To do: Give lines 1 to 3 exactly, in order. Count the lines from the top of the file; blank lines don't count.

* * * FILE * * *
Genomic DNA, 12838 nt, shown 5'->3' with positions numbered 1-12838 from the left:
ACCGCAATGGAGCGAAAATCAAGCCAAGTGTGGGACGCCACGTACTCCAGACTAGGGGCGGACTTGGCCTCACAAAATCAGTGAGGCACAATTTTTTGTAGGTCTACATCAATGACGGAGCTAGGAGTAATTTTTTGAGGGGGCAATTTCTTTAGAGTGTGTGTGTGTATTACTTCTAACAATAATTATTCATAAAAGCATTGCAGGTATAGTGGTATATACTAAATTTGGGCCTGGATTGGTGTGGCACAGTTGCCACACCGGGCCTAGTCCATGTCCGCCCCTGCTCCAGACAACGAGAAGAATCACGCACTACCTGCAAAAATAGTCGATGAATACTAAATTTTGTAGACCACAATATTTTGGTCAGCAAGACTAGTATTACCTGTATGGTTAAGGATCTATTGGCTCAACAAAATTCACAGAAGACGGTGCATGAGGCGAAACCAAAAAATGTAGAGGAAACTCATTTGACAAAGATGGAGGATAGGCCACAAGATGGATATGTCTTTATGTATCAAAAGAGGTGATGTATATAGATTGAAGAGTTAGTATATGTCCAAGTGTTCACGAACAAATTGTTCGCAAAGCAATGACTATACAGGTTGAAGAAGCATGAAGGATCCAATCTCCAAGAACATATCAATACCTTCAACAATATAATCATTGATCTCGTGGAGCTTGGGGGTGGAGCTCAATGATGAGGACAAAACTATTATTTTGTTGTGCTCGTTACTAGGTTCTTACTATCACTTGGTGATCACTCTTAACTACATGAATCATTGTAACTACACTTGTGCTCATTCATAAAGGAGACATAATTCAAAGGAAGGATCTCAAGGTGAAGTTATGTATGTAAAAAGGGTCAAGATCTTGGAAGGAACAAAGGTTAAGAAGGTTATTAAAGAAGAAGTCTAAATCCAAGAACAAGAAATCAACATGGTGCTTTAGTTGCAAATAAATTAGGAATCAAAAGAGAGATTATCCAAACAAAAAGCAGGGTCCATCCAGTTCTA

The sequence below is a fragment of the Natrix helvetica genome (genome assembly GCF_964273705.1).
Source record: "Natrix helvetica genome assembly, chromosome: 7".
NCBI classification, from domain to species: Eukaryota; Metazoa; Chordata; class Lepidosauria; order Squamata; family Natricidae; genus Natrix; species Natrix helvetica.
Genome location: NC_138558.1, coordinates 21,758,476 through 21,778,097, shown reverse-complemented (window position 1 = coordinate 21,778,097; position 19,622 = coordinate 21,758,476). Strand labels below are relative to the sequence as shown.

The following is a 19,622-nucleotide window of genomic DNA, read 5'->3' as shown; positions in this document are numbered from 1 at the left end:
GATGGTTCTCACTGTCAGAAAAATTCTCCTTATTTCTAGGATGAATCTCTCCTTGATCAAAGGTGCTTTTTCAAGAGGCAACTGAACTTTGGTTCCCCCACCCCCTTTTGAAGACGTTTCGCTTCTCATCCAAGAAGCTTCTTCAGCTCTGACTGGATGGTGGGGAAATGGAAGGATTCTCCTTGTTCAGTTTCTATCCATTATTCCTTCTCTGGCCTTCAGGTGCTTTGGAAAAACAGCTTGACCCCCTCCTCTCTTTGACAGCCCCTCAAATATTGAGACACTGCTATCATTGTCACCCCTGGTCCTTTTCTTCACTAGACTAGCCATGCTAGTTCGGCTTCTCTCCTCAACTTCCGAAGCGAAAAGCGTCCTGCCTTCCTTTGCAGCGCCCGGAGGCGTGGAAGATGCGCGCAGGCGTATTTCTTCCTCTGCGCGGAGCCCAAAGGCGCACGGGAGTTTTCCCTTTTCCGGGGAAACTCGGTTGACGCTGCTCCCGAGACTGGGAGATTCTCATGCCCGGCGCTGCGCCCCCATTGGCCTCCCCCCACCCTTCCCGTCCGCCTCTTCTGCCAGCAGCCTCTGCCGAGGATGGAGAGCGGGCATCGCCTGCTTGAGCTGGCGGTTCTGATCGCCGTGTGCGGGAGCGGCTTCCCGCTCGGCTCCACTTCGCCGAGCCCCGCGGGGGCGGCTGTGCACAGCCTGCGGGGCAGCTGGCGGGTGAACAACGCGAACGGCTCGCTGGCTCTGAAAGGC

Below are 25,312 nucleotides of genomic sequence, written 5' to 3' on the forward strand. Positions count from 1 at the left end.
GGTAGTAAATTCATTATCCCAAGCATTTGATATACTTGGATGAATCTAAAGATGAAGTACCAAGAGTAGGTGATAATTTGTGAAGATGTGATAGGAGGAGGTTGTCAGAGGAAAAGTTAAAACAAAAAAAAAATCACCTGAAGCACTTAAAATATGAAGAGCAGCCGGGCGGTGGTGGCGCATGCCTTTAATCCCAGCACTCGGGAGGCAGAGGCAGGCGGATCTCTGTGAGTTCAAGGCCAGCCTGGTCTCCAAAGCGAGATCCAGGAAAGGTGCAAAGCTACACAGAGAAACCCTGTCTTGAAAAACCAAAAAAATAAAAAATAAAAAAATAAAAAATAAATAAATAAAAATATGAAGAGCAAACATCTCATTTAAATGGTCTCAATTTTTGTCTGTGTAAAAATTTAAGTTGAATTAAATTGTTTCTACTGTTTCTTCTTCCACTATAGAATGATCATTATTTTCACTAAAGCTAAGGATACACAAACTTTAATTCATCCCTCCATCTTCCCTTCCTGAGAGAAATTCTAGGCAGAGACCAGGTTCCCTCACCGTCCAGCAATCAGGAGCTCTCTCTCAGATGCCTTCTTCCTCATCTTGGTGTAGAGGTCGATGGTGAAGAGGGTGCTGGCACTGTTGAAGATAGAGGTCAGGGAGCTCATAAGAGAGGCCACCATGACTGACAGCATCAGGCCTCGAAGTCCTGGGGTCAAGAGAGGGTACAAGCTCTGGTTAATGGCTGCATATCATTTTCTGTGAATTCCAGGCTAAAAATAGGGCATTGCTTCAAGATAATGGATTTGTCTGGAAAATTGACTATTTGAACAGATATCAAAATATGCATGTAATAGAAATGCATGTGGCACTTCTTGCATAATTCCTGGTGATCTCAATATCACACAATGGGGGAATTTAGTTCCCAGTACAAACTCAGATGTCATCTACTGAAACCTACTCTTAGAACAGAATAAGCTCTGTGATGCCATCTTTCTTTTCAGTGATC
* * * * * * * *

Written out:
Genomic DNA, 12838 nt, shown 5'->3' with positions numbered 1-12838 from the left:
ACCGCAATGGAGCGAAAATCAAGCCAAGTGTGGGACGCCACGTACTCCAGACTAGGGGCGGACTTGGCCTCACAAAATCAGTGAGGCACAATTTTTTGTAGGTCTACATCAATGACGGAGCTAGGAGTAATTTTTTGAGGGGGCAATTTCTTTAGAGTGTGTGTGTGTATTACTTCTAACAATAATTATTCATAAAAGCATTGCAGGTATAGTGGTATATACTAAATTTGGGCCTGGATTGGTGTGGCACAGTTGCCACACCGGGCCTAGTCCATGTCCGCCCCTGCTCCAGACAACGAGAAGAATCACGCACTACCTGCAAAAATAGTCGATGAATACTAAATTTTGTAGACCACAATATTTTGGTCAGCAAGACTAGTATTACCTGTATGGTTAAGGATCTATTGGCTCAACAAAATTCACAGAAGACGGTGCATGAGGCGAAACCAAAAAATGTAGAGGAAACTCATTTGACAAAGATGGAGGATAGGCCACAAGATGGATATGTCTTTATGTATCAAAAGAGGTGATGTATATAGATTGAAGAGTTAGTATATGTCCAAGTGTTCACGAACAAATTGTTCGCAAAGCAATGACTATACAGGTTGAAGAAGCATGAAGGATCCAATCTCCAAGAACATATCAATACCTTCAACAATATAATCATTGATCTCGTGGAGCTTGGGGGTGGAGCTCAATGATGAGGACAAAACTATTATTTTGTTGTGCTCGTTACTAGGTTCTTACTATCACTTGGTGATCACTCTTAACTACATGAATCATTGTAACTACACTTGTGCTCATTCATAAAGGAGACATAATTCAAAGGAAGGATCTCAAGGTGAAGTTATGTATGTAAAAAGGGTCAAGATCTTGGAAGGAACAAAGGTTAAGAAGGTTATTAAAGAAGAAGTCTAAATCCAAGAACAAGAAATCAACATGGTGCTTTAGTTGCAAATAAATTAGGAATCAAAAGAGAGATTATCCAAACAAAAAGCAGGGTCCATCCAGTTCTA

The sequence below is a fragment of the Natrix helvetica genome (genome assembly GCF_964273705.1).